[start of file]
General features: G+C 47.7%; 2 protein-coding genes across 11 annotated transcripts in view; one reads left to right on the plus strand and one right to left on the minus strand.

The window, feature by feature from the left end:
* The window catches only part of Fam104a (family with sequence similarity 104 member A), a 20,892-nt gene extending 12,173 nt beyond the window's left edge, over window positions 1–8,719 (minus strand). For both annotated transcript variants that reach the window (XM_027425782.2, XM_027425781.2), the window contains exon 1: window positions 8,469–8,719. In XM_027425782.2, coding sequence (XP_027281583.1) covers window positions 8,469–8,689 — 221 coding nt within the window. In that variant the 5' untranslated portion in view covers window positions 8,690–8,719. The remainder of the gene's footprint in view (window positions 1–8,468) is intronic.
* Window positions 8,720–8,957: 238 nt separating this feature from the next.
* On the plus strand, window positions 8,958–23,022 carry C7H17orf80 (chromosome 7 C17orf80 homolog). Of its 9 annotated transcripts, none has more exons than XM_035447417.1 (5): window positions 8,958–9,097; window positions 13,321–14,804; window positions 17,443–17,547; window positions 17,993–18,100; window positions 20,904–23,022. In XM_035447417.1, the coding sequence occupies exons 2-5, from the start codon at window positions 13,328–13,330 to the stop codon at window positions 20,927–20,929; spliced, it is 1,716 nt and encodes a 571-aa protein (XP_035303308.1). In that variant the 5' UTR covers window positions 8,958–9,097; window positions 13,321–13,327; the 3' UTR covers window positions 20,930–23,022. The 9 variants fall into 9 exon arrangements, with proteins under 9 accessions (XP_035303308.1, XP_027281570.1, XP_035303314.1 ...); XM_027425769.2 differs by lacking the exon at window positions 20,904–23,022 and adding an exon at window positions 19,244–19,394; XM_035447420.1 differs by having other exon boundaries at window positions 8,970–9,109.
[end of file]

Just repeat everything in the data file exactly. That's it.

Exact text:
General features: G+C 47.7%; 2 protein-coding genes across 11 annotated transcripts in view; one reads left to right on the plus strand and one right to left on the minus strand.

The window, feature by feature from the left end:
* The window catches only part of Fam104a (family with sequence similarity 104 member A), a 20,892-nt gene extending 12,173 nt beyond the window's left edge, over window positions 1–8,719 (minus strand). For both annotated transcript variants that reach the window (XM_027425782.2, XM_027425781.2), the window contains exon 1: window positions 8,469–8,719. In XM_027425782.2, coding sequence (XP_027281583.1) covers window positions 8,469–8,689 — 221 coding nt within the window. In that variant the 5' untranslated portion in view covers window positions 8,690–8,719. The remainder of the gene's footprint in view (window positions 1–8,468) is intronic.
* Window positions 8,720–8,957: 238 nt separating this feature from the next.
* On the plus strand, window positions 8,958–23,022 carry C7H17orf80 (chromosome 7 C17orf80 homolog). Of its 9 annotated transcripts, none has more exons than XM_035447417.1 (5): window positions 8,958–9,097; window positions 13,321–14,804; window positions 17,443–17,547; window positions 17,993–18,100; window positions 20,904–23,022. In XM_035447417.1, the coding sequence occupies exons 2-5, from the start codon at window positions 13,328–13,330 to the stop codon at window positions 20,927–20,929; spliced, it is 1,716 nt and encodes a 571-aa protein (XP_035303308.1). In that variant the 5' UTR covers window positions 8,958–9,097; window positions 13,321–13,327; the 3' UTR covers window positions 20,930–23,022. The 9 variants fall into 9 exon arrangements, with proteins under 9 accessions (XP_035303308.1, XP_027281570.1, XP_035303314.1 ...); XM_027425769.2 differs by lacking the exon at window positions 20,904–23,022 and adding an exon at window positions 19,244–19,394; XM_035447420.1 differs by having other exon boundaries at window positions 8,970–9,109.